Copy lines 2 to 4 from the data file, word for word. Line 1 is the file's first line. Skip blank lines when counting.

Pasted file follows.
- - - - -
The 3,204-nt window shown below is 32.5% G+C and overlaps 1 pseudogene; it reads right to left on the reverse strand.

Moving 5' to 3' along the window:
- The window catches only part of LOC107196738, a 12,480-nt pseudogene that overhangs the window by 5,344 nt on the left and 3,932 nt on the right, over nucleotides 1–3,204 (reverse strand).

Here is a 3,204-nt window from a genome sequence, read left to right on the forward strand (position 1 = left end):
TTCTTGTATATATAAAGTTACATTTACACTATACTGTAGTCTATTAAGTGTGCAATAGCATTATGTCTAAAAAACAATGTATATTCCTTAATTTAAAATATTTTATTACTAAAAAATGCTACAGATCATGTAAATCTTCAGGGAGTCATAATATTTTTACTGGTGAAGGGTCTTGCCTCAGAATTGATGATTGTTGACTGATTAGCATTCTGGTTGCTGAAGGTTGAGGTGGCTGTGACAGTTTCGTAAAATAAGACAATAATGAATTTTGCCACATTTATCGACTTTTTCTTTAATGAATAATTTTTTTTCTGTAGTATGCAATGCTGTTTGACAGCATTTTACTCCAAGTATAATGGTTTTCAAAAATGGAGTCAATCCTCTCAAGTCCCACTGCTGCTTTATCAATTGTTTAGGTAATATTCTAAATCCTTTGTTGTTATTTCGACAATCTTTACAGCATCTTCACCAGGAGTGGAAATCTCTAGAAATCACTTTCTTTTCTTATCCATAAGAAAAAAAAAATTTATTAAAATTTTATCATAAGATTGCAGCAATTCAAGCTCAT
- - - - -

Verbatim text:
Moving 5' to 3' along the window:
- The window catches only part of LOC107196738, a 12,480-nt pseudogene that overhangs the window by 5,344 nt on the left and 3,932 nt on the right, over nucleotides 1–3,204 (reverse strand).

Here is a 3,204-nt window from a genome sequence, read left to right on the forward strand (position 1 = left end):